Today’s post comes to us from Clyde.
And I wave my magic crane . . . and, poof, it is gone.
A few years ago I wrote a blog about this sculpture which sat on the MSU-M campus, including my ambivalence to it. It is carved in the same Kasota limestone from just north of Mankato which is used at Target Field. Someone, I think maybe Jacque, did some digging and told me it is called the Pillars. And objected to my critique. All is fair in art criticism. My picture then did not show it settled in as does the header photo. It looks better in that photo surrounded by the vegetation. I even like it in that photo.
I had not driven past it in years, out of my way for everywhere I was going. Then Sandy went into memory care. As a result, I drive by it twice a day. After a few trips with my brain overloaded with the transition in my life, I looked that way, hard not to really when waiting at the stop light at a major pedestrian crossing on campus, and saw it is all gone.
My son got taken up by the question and did some digging. The MSU-M website says it is still there and makes no other comment. I drove around campus, which has quite a few sculptures strewn around, but did not see it anywhere else.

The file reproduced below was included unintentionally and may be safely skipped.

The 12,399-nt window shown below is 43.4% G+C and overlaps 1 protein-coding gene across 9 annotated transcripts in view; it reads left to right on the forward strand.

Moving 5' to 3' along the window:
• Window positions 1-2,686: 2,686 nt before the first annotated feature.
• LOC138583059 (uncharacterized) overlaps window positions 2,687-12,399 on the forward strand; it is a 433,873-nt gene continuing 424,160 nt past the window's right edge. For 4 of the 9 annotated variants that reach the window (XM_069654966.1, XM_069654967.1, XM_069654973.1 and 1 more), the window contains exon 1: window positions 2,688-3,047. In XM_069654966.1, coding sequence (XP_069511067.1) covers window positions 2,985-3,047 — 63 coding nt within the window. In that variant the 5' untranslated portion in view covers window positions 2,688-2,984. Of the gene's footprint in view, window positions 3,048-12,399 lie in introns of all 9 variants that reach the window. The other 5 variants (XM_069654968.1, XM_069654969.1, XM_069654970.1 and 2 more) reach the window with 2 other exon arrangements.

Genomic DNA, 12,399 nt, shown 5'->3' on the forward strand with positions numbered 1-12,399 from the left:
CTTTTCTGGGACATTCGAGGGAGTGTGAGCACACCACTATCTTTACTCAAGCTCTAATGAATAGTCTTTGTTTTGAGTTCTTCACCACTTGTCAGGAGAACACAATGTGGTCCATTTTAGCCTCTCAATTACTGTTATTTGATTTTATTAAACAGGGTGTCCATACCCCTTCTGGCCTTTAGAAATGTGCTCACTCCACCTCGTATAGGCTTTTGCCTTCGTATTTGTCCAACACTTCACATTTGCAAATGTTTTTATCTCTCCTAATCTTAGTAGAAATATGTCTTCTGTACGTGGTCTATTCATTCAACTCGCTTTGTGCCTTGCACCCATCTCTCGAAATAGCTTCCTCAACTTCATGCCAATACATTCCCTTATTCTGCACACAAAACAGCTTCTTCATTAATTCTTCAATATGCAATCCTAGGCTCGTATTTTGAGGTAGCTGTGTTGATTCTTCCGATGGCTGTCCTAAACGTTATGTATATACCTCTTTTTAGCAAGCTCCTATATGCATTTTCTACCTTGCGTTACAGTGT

So it is a mystery. I can imagine a few reasons it is gone, such as various departments upset about being upside down or absent. One statue inside the student union is a hot topic right now with students and others. (See below.)
Mankato itself has many sculptures in it these days. It has a sculpture walk through downtown with some of them permanent and some changed out periodically. My own favorite is near the sculpture walk but has a different purpose.
This is the memorial to those Sioux/Lacota people who were hanged here after the Lacota Uprising. (It used to be called the Sioux Uprising but its name has been changed. But one tribal group near here still call themselves Sioux.) Behind the buffalo is a scroll, not shown in my photo, listing the names of those executed. It is a touchy issue how to memorialize that event, an event once portrayed on such things as a beer platter. The site is now part industrial and part library. It is a tiny little park almost under an overpass and next to a busy railroad track. It was carved by a native artist. It was once vandalized with paint but was easily cleaned and remains untouched, surprisingly. I find it perfect for the space and the purpose.
In the student union is a very nice sculpture of Abraham Lincoln, a little larger than life-size in a busy student traffic area, which is the hot topic issue. I am sure I do not need to explain. Without making any comment on that topic, I suggest maybe all sculptures of real people should be shown with feet of clay.
History is about changing points of view, changing taste, changing truth. How have your truths changed and your taste in art changed?